Five Lessons Learned Installing Electric Vehicle Charging Stations at Spoke Coworking in Tucson, Arizona

Spoke Coworking shares their journey of installing EV charging stations in Tucson with the help of TEP program and various challenges they faced.

Five Lessons Learned Installing Electric Vehicle Charging Stations at Spoke Coworking in Tucson, Arizona

As a coworking business on East Speedway in Tucson it just made sense to offer electrical vehicle (EV) charging. With intrigued interest and the incentives offered from Tucson Electric, as well as the IRS, EV charging was far more affordable than we had thought.

To get started, we reached out to TEP via their program. Very quickly, they had a team connect with us and talk through the process. It all seemed very straightforward and relatively simple. They provided a surprisingly short timeline for the entire project. We were excited!

Wanting to provide a mostly green and environmentally friendly office space, we first needed to decide what level of charging we wanted. Based on our budget and the fact that we offer coworking services, including a comfortable lounge with screaming-fast WiFi, we determined that Level 2 was affordable and would give us the opportunity to meet community members that might be interested in our business for more than just charging their cars.

The plan is to welcome electric vehicle owners who come charge up and allow them to conveniently pop-in to enjoy our Lounge, internet, and air conditioning while they wait.

As for the process, we completed all the necessary paperwork for the TEP program, got it approved and began shopping for the charging stations we wanted. This part took considerable time. There were a lot of options while everyone offered different prices and features. What was important in our decision making was the software and support response time. We also wanted, and something that would stand up to AZ weather (fingers crossed). We found what we wanted, but we were informed it would take 3 months to arrive. By now we were familiar with the term “supply chain issues.” While 3 months was not optimal, and the company originally quoted us 4 weeks, we weren't exactly surprised—just annoyed.

At the same time, we were having our office build-out completed, so we asked our contractors if they would take on the electric vehicle charging project, which gratefully, they willingly accepted. If we did not already have this relationship, we would soon find out that it would be difficult to move forward with the project. Not only were there supply chain issues, but it also seemed there were very few contractors willing to take on a small job when there were plenty of bigger and better jobs available for them. Our timing was pretty bad in finding contractors all around. Instead, there was one charger that was basically turnkey (buy the charger, get the contractors, and get the permits). We did not select that, though. ?

In hindsight, going turnkey probably would have been a better route, because it would have been a much smoother process. Instead, we had to get an architect and/or electrical engineer as well as another person to submit the plans to the City. That alone took weeks of daily phone calls and hours of our time to find someone willing to help with our small EV charging project.

The hardest part for us was the permit process and finding an electrical engineering firm that would take on our project. We had all but given up when our Contractor recommended the same Architect that did our build out. We had already tried that route, but he was very busy and difficult to get in touch with. Eventually, our Architect recommended an Engineering firm. From there, we needed to mention the referring parties and ask the right questions to get the permitting done.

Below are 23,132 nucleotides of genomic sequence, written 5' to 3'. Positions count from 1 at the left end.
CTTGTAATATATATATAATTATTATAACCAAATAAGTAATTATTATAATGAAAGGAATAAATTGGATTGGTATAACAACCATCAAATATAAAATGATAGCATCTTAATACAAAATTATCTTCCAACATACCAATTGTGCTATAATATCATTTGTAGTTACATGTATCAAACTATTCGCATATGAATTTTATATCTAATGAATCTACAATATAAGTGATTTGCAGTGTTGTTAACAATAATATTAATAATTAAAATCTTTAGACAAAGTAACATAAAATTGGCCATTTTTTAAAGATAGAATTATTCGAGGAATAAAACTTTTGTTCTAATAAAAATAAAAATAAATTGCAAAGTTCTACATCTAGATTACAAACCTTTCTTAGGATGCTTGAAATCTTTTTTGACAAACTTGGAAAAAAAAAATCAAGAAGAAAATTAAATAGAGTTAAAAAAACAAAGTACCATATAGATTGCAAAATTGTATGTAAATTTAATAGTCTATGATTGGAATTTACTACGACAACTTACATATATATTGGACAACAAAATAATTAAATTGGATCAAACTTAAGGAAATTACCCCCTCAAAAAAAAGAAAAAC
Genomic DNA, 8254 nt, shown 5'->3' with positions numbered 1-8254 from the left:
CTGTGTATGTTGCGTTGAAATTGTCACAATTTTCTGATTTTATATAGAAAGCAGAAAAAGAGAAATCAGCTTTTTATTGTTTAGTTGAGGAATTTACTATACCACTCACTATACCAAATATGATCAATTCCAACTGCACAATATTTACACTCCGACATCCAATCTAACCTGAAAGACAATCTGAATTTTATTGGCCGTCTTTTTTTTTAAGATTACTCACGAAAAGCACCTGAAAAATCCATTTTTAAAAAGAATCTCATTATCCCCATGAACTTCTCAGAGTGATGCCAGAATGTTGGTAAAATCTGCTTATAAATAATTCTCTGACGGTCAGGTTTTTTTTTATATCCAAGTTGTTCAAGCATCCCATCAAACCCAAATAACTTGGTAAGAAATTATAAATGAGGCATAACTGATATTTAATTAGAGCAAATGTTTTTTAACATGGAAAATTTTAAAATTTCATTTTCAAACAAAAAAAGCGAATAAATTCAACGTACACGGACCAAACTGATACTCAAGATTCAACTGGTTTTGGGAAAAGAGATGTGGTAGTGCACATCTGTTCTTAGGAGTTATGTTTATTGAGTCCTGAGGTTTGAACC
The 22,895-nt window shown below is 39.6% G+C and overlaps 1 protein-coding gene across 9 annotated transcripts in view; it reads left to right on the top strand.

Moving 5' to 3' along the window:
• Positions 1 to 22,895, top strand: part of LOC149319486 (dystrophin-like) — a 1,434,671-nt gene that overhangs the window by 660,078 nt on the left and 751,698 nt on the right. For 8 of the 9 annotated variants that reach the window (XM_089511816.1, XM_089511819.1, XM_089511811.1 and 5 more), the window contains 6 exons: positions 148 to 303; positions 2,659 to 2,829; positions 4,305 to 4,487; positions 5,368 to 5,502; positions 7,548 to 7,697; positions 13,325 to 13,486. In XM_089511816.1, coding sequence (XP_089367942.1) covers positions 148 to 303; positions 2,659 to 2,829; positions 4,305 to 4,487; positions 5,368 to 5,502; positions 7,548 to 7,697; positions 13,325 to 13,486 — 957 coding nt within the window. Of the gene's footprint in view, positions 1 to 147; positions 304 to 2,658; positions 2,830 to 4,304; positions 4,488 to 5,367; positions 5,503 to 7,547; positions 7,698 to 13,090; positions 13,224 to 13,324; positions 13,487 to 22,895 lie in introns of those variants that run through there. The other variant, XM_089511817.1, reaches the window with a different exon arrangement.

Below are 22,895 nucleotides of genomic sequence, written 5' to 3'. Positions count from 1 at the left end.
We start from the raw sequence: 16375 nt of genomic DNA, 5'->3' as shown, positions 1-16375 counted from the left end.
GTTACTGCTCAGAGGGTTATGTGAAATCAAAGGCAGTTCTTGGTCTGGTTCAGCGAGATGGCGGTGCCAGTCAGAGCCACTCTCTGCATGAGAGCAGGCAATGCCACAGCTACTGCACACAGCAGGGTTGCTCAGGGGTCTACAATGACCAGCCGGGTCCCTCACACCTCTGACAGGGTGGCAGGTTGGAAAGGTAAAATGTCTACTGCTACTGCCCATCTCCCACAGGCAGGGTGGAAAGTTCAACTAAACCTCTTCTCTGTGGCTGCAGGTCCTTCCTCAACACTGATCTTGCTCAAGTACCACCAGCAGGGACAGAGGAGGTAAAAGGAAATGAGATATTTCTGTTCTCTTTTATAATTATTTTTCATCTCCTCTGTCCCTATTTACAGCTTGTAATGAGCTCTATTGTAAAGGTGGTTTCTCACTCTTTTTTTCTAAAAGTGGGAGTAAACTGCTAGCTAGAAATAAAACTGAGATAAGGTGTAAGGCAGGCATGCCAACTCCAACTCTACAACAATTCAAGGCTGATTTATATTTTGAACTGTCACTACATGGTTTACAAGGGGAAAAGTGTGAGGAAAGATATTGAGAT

Well—mostly done. We got it done enough to move forward with installing the EV charging stations at our coworking office in Tucson. We thought we were 100% good to go. We started to submit the final paperwork back to TEP in order to start the process of the refunding program, but when we went into the City permitting site, we discovered that the final permits had actually not yet been issued.

Queue another call to the Contractor—he came out the next week with the blueprints and the printed permits showing that 2 of four were done. He informed us he needed to call the City to find out why the other 2 were not finalized and let us know that the final inspection would hopefully be the next day. One email later, we found out that there was a flood plain issue, but it was resolved over the phone and by showing further documentation that the Contractor had on hand. PHEW… So today we are waiting for the final permit.

Lessons learned:

  1. If you can find someone to do the whole sh-bang from start to finish—it's worth it. You'll save time/money and headaches. (If you need specific recommendations, come on in and we can chat. We'd love to meet you!)

  2. If you do it yourself, be prepared—there is a lot you cannot do yourself. You need Electrical Engineers to create blueprints and documentation, and you yourself cannot submit these documents either; you must pay for the proper person to submit them on your behalf.

  3. Be patient—with labor and supply chain shortages, nothing is truly turnkey anymore. Expect to wait for delivery as well as the work to be done.

  4. Plan for the unexpected—set aside some money and expect that it will cost more and take even more time than you thought. If you are counting on those electric company or IRS refunds, realize that you will need to float the funds for as long as it takes before the entire process is complete.

  5. Consider location—while we are on a main street (East Speedway Blvd in Tucson), the placement of the chargers on our property was greatly debated. There are ways to save money by being closer to the Electric, and depending on your location, parking lot, and budget, your own specifics will vary.